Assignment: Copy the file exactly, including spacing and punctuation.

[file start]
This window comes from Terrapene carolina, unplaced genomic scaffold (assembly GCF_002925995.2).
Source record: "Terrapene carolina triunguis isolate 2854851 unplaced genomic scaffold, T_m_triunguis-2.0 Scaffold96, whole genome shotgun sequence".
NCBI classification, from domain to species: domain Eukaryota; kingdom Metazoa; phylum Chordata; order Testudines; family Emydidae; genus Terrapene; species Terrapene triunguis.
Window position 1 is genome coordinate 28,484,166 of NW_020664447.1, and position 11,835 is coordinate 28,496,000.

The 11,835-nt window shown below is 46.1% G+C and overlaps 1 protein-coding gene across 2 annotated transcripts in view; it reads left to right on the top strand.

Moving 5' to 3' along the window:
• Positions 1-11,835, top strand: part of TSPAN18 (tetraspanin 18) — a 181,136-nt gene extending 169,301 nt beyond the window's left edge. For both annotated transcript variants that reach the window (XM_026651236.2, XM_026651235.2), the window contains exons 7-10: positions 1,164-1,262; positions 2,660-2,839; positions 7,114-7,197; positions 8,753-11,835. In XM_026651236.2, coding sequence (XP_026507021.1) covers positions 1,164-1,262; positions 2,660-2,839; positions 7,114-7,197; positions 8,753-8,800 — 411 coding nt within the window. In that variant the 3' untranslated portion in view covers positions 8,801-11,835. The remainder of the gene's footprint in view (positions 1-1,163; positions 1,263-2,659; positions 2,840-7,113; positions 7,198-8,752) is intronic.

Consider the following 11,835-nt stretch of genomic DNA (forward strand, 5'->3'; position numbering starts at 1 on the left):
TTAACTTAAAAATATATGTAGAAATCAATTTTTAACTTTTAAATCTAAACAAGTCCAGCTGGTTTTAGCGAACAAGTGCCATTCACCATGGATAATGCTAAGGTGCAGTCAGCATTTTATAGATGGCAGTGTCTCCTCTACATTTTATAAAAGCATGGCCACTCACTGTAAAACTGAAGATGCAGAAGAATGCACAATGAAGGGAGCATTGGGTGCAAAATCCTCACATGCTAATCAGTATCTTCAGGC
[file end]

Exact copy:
This window comes from Terrapene carolina, unplaced genomic scaffold (assembly GCF_002925995.2).
Source record: "Terrapene carolina triunguis isolate 2854851 unplaced genomic scaffold, T_m_triunguis-2.0 Scaffold96, whole genome shotgun sequence".
NCBI classification, from domain to species: domain Eukaryota; kingdom Metazoa; phylum Chordata; order Testudines; family Emydidae; genus Terrapene; species Terrapene triunguis.
Window position 1 is genome coordinate 28,484,166 of NW_020664447.1, and position 11,835 is coordinate 28,496,000.

The 11,835-nt window shown below is 46.1% G+C and overlaps 1 protein-coding gene across 2 annotated transcripts in view; it reads left to right on the top strand.

Moving 5' to 3' along the window:
• Positions 1-11,835, top strand: part of TSPAN18 (tetraspanin 18) — a 181,136-nt gene extending 169,301 nt beyond the window's left edge. For both annotated transcript variants that reach the window (XM_026651236.2, XM_026651235.2), the window contains exons 7-10: positions 1,164-1,262; positions 2,660-2,839; positions 7,114-7,197; positions 8,753-11,835. In XM_026651236.2, coding sequence (XP_026507021.1) covers positions 1,164-1,262; positions 2,660-2,839; positions 7,114-7,197; positions 8,753-8,800 — 411 coding nt within the window. In that variant the 3' untranslated portion in view covers positions 8,801-11,835. The remainder of the gene's footprint in view (positions 1-1,163; positions 1,263-2,659; positions 2,840-7,113; positions 7,198-8,752) is intronic.

Consider the following 11,835-nt stretch of genomic DNA (forward strand, 5'->3'; position numbering starts at 1 on the left):
TTAACTTAAAAATATATGTAGAAATCAATTTTTAACTTTTAAATCTAAACAAGTCCAGCTGGTTTTAGCGAACAAGTGCCATTCACCATGGATAATGCTAAGGTGCAGTCAGCATTTTATAGATGGCAGTGTCTCCTCTACATTTTATAAAAGCATGGCCACTCACTGTAAAACTGAAGATGCAGAAGAATGCACAATGAAGGGAGCATTGGGTGCAAAATCCTCACATGCTAATCAGTATCTTCAGGC